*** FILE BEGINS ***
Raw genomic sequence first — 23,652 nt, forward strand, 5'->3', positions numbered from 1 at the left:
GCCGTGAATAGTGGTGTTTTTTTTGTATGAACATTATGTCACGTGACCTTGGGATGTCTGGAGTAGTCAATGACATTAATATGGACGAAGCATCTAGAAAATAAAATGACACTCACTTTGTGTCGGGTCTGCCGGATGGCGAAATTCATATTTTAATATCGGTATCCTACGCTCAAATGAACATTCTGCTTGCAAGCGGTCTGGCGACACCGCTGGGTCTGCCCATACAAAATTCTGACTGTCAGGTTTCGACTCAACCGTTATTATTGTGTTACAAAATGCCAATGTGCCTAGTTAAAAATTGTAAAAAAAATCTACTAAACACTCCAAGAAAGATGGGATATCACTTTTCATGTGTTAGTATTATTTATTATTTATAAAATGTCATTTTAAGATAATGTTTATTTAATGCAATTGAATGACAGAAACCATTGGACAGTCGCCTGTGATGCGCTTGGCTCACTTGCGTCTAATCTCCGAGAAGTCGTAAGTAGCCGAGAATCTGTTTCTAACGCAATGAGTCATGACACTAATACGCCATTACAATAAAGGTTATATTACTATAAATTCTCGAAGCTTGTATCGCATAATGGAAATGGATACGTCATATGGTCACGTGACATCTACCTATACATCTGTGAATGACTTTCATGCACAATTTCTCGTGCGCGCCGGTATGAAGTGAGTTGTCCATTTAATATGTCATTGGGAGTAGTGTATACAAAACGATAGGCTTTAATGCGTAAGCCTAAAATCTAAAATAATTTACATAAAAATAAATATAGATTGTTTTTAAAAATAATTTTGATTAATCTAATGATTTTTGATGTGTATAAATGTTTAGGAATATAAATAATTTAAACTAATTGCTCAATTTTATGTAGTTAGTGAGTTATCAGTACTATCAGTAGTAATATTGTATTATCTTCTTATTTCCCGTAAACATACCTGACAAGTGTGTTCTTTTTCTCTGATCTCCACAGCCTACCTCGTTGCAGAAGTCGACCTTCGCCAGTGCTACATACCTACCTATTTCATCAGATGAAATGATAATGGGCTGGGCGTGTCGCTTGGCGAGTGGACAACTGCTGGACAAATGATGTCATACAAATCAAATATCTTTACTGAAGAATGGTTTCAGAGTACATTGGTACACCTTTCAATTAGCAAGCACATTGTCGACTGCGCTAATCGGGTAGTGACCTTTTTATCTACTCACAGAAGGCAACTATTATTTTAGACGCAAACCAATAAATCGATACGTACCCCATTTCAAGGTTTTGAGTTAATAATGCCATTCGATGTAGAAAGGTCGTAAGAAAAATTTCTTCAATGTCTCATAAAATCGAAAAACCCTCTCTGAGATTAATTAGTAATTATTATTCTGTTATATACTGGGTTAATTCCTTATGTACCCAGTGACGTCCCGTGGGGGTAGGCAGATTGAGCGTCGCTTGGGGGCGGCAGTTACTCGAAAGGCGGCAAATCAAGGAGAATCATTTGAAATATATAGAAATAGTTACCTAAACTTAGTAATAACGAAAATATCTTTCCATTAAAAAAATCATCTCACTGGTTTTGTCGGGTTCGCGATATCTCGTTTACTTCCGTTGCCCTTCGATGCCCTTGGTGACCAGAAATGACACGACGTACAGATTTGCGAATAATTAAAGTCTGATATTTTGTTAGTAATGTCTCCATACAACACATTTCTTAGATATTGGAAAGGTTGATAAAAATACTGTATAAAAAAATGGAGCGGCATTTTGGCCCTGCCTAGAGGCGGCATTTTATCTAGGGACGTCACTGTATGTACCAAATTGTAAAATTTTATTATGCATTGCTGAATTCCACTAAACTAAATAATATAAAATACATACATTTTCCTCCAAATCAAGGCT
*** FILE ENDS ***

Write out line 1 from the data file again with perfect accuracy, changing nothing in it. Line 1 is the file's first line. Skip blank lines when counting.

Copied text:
Raw genomic sequence first — 23,652 nt, forward strand, 5'->3', positions numbered from 1 at the left: